SEOUL, South Korea—Advancements in mobile phone technology and the widespread adoption of broadband access are fueling a boom in digital content here, according to industry experts. In spite of the global downturn in IT spending, the South Korean market for digital content last year exceeded $3 billion, up 38.5 percent from 2001.
The impressive numbers were reported last week by Koreas Ministry of Information and Communication as part of a survey of more than 2,000 local digital content businesses. The survey predicts that the Korean market for digital content will hit $8.3 billion by 2006.
In 2002, there were 32.6 million cell phone subscribers in Korea, according to the survey, representing nearly 100 percent of the adult Korean population. Typical mobile phones sold in Korea these days feature 40 polyphonic ring tones, a 65,000-color TFT-LCD display that offers crisp images, a built-in digital camera and even camcorder functionality. By the end of last month, about 10.5 million subscribers owned color phones, a number thats expected to increase by 50 percent by the end of this year.
Koreans now use their mobile phones not only for voice communication but also for data communication. Teenagers and young adults in particular like to use their cell phones for entertainment. At any time of day, young people can be seen playing games and taking pictures using their color cell phones in Koreas subways and streets. All of this is evidence that the Korean market for multimedia services is growing sharply, according to the survey. In the online music market, mobile phone ring tones make up about 77 percent of total sales. The mobile gaming industry is also expected to grow fast as a result of the growth in wireless telecommunication service, in particular SK Telecoms upcoming rollout of IMT-2000, Koreas standard for next-generation wireless service.
Amid the recent rapid growth in the color mobile phone market, mobile handset manufacturers such as Samsung Electronics and LG Electronics are aggressively marketing cutting-edge handsets. Parts makers such as Samsung SDI are also helping to build the market for the high-end mobile phones with cameras, developing 65,000-color OLED screens that allow for vivid, high-definition images. Today, many phones offer STN-LCD and TFT-LCD screens with 65,000 or 260,000 colors on the main display inside the handset, supplemented by a smaller external monochrome STN LCD or 256-color OLED display.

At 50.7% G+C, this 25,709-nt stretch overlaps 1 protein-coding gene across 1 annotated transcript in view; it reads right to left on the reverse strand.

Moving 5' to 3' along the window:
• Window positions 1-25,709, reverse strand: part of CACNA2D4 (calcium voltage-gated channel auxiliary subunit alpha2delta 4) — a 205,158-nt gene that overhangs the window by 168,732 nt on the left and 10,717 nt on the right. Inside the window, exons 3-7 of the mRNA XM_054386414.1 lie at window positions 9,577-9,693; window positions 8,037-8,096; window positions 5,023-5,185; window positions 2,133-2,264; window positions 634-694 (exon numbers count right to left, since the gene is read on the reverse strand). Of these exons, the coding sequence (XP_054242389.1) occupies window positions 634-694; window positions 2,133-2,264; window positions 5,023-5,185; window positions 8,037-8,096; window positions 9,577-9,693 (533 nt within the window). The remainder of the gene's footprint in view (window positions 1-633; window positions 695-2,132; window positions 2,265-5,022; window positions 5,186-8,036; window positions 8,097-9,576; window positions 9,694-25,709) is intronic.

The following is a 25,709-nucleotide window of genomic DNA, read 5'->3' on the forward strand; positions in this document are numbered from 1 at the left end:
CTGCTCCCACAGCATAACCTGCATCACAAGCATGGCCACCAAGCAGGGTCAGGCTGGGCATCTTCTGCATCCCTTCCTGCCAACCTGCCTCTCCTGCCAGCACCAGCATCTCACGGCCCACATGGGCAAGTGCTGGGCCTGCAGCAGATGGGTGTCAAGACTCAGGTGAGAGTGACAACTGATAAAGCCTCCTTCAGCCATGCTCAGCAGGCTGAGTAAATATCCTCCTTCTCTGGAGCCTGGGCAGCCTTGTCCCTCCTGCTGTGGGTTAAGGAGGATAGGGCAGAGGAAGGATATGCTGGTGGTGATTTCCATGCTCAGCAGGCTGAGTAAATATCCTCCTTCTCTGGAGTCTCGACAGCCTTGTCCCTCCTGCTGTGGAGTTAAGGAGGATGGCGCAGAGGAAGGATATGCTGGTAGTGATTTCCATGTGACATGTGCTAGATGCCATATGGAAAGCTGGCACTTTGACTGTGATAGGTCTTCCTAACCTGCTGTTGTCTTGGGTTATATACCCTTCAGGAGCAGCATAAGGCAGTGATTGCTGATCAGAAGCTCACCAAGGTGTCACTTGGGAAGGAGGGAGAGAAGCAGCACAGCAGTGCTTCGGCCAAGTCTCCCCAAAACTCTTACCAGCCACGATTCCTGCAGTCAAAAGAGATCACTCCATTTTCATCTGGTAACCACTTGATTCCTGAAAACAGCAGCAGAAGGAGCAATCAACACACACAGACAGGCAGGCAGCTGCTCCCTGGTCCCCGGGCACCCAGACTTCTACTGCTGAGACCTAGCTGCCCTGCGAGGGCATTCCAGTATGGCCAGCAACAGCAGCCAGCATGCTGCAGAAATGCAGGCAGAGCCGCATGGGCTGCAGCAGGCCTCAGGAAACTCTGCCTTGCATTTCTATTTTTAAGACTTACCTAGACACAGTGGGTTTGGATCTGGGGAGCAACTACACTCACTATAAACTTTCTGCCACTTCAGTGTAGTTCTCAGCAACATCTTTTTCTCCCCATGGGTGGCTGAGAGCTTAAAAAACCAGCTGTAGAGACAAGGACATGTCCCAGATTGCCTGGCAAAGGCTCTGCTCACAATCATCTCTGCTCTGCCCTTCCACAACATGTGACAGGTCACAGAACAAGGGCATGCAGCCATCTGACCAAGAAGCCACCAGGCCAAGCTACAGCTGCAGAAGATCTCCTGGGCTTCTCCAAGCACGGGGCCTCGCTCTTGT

Mobile phones are not only fueling the market for digital content, they are also driving the online payments market, experts say. Koreans are more frequently using their cell phones to buy products or services or to transfer money without the need for credit cards or online banking accounts, using built-in payment applications. The most popular type of mobile phone financial transactions are direct money transfers (25.5 percent), followed by payments for digital content (21.7 percent).
Meanwhile, as the broadband Internet infrastructure matures, the online video industry is experiencing rapid growth. The digital satellite broadcasting and video-on-demand movie industries, major drivers of the Korean digital content sector, recorded 147.9 percent growth year over year, according to Ministry figures.
Korea also leads the world in high-speed Internet penetration, with about 10 million households signed up for cable modem or VDSL services. VDSL, which offers speeds of up to 20M bps, is available for about $20 per month. Recently a 50M-bps VDSL service, which lets consumers download a 90-minute movie in just 20 seconds, was rolled out. 100M-bps VDSL service is slated to be launched by the end of this year.